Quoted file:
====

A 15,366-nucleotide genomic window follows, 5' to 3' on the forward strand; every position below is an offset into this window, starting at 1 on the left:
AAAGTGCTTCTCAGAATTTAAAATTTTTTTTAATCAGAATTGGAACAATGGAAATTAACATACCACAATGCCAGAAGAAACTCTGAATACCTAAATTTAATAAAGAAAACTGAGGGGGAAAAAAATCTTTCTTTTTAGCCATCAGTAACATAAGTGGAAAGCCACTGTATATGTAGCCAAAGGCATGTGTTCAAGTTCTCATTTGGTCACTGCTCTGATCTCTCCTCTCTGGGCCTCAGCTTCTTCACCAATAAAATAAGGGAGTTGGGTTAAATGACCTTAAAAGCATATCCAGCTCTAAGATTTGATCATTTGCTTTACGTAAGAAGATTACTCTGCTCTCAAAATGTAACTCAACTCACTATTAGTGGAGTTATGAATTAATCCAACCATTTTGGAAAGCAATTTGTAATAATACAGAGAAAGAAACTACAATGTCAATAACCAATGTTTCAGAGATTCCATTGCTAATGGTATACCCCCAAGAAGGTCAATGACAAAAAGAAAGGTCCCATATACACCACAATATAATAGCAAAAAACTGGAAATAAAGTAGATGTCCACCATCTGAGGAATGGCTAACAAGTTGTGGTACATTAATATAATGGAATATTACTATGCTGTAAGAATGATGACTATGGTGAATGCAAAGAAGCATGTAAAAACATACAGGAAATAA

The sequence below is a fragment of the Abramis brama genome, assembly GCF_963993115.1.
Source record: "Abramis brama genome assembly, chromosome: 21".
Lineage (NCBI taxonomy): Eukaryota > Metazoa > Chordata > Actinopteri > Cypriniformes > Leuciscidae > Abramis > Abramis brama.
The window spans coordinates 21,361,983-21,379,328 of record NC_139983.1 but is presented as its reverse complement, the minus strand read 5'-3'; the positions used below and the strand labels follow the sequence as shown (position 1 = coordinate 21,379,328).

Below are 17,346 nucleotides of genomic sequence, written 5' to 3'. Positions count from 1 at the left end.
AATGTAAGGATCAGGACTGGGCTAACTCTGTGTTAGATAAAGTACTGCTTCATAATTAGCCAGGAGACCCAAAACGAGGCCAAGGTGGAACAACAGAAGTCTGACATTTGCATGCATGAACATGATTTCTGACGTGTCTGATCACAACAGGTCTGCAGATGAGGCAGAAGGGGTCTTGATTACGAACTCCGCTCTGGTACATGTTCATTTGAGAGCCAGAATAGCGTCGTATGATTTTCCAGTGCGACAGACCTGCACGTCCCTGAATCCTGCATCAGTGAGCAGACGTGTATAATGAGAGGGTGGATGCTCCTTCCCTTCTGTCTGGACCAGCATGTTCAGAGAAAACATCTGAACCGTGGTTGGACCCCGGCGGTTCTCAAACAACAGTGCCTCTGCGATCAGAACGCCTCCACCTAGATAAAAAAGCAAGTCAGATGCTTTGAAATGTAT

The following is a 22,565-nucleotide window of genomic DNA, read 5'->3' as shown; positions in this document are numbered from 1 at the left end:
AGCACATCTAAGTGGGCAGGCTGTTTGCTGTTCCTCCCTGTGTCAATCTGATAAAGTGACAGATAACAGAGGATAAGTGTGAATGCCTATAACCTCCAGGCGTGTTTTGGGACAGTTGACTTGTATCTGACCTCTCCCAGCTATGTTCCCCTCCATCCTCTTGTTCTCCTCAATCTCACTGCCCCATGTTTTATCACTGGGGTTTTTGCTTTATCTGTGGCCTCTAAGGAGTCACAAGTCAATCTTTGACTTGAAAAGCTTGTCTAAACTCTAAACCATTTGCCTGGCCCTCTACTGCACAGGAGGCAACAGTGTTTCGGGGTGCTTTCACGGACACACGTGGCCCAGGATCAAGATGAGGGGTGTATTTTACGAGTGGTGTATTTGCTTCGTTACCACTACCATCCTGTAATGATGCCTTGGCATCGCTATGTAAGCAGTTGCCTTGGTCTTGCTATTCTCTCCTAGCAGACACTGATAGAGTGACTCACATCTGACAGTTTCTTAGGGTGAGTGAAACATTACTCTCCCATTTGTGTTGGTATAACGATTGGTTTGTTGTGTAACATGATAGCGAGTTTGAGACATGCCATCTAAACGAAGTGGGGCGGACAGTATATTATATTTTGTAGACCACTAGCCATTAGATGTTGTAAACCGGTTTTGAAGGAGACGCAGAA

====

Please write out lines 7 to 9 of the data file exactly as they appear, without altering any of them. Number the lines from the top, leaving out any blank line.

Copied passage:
Below are 17,346 nucleotides of genomic sequence, written 5' to 3'. Positions count from 1 at the left end.
AATGTAAGGATCAGGACTGGGCTAACTCTGTGTTAGATAAAGTACTGCTTCATAATTAGCCAGGAGACCCAAAACGAGGCCAAGGTGGAACAACAGAAGTCTGACATTTGCATGCATGAACATGATTTCTGACGTGTCTGATCACAACAGGTCTGCAGATGAGGCAGAAGGGGTCTTGATTACGAACTCCGCTCTGGTACATGTTCATTTGAGAGCCAGAATAGCGTCGTATGATTTTCCAGTGCGACAGACCTGCACGTCCCTGAATCCTGCATCAGTGAGCAGACGTGTATAATGAGAGGGTGGATGCTCCTTCCCTTCTGTCTGGACCAGCATGTTCAGAGAAAACATCTGAACCGTGGTTGGACCCCGGCGGTTCTCAAACAACAGTGCCTCTGCGATCAGAACGCCTCCACCTAGATAAAAAAGCAAGTCAGATGCTTTGAAATGTAT

The following is a 22,565-nucleotide window of genomic DNA, read 5'->3' as shown; positions in this document are numbered from 1 at the left end: